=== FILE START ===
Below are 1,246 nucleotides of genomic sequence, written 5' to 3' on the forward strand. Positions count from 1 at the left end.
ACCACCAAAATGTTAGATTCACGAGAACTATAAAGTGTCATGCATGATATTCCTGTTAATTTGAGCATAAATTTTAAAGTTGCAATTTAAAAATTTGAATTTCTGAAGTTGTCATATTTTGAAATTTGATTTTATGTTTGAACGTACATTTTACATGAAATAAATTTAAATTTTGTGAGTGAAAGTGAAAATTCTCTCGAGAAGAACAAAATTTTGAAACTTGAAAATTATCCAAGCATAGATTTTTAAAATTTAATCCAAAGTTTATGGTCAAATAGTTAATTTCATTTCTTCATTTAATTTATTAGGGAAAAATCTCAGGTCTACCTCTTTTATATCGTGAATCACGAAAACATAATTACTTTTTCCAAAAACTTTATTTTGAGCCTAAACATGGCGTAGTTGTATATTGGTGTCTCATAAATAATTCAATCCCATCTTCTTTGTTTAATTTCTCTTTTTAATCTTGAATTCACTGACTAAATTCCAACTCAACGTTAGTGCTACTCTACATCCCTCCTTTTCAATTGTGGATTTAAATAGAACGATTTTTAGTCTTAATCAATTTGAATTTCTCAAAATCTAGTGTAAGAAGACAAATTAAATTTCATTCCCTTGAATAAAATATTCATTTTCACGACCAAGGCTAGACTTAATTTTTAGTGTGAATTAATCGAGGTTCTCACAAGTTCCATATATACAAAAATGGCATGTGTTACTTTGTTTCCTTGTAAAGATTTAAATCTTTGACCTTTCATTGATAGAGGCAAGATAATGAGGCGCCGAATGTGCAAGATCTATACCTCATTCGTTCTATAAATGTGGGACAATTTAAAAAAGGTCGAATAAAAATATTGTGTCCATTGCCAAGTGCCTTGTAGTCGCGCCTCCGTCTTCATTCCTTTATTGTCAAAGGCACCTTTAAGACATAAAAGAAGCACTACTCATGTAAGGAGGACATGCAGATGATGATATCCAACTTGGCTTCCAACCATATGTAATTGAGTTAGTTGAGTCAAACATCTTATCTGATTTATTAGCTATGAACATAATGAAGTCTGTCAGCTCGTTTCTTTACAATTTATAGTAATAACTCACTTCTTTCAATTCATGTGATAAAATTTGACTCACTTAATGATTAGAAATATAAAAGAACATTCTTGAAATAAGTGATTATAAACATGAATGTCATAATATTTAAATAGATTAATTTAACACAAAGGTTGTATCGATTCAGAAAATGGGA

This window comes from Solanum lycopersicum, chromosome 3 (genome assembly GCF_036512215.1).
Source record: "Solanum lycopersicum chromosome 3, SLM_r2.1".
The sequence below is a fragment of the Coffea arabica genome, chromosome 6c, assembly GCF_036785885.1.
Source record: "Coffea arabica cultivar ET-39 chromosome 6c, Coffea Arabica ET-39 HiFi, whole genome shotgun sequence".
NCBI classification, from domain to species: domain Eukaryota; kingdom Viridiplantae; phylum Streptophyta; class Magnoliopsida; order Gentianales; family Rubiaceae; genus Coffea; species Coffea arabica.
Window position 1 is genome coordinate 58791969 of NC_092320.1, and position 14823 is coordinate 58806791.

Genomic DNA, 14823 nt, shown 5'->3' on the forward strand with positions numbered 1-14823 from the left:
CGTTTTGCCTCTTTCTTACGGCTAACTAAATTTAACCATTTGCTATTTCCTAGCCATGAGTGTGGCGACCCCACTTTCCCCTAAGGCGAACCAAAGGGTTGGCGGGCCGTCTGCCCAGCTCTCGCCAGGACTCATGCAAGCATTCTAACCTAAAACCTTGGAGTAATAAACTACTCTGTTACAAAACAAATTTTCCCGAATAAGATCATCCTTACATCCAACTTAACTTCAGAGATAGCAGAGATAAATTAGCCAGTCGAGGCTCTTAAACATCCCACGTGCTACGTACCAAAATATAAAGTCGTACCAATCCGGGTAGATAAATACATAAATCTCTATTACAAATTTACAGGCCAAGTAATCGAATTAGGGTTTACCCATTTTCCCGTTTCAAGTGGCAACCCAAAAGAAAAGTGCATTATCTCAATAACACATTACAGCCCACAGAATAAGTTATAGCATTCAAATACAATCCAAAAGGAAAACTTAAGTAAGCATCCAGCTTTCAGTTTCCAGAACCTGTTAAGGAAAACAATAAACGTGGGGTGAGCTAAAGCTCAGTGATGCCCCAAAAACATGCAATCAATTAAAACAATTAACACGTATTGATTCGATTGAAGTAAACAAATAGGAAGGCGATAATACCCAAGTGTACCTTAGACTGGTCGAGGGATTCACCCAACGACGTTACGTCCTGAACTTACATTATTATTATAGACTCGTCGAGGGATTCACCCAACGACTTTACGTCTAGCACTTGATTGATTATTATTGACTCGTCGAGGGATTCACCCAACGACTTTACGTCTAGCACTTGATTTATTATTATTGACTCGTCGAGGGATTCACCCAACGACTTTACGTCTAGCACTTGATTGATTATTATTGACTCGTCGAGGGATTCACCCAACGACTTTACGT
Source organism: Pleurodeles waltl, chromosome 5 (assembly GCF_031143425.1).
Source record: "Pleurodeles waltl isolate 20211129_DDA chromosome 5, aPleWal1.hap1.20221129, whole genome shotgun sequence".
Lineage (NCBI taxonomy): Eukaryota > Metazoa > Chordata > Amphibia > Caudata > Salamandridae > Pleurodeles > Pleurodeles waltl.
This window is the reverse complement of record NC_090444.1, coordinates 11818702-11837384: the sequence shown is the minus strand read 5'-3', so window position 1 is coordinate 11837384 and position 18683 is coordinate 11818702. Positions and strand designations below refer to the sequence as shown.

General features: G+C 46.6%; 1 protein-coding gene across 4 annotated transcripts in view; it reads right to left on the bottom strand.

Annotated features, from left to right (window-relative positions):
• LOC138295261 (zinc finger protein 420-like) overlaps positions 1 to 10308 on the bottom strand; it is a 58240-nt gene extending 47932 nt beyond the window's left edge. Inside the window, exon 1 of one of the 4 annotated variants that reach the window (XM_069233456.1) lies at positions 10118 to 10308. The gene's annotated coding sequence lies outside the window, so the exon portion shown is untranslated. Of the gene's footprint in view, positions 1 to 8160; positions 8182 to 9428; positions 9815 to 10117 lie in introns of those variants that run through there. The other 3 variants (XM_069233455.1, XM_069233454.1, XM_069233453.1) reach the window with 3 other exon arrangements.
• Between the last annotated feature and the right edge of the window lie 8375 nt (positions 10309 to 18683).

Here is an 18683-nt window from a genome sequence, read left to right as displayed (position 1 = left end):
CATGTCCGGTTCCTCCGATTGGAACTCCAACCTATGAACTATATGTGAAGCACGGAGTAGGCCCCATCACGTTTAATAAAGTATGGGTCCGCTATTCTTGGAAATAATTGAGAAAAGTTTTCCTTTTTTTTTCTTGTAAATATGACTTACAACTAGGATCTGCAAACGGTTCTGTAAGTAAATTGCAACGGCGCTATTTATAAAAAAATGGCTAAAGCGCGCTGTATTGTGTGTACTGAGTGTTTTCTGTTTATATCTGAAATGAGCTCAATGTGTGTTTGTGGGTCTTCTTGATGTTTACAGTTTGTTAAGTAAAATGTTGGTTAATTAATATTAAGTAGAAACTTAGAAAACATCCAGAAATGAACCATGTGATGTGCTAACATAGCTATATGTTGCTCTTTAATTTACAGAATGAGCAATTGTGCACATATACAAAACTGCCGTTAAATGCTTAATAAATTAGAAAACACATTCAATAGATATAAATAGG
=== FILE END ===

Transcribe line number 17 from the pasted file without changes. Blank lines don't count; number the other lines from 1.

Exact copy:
• LOC138295261 (zinc finger protein 420-like) overlaps positions 1 to 10308 on the bottom strand; it is a 58240-nt gene extending 47932 nt beyond the window's left edge. Inside the window, exon 1 of one of the 4 annotated variants that reach the window (XM_069233456.1) lies at positions 10118 to 10308. The gene's annotated coding sequence lies outside the window, so the exon portion shown is untranslated. Of the gene's footprint in view, positions 1 to 8160; positions 8182 to 9428; positions 9815 to 10117 lie in introns of those variants that run through there. The other 3 variants (XM_069233455.1, XM_069233454.1, XM_069233453.1) reach the window with 3 other exon arrangements.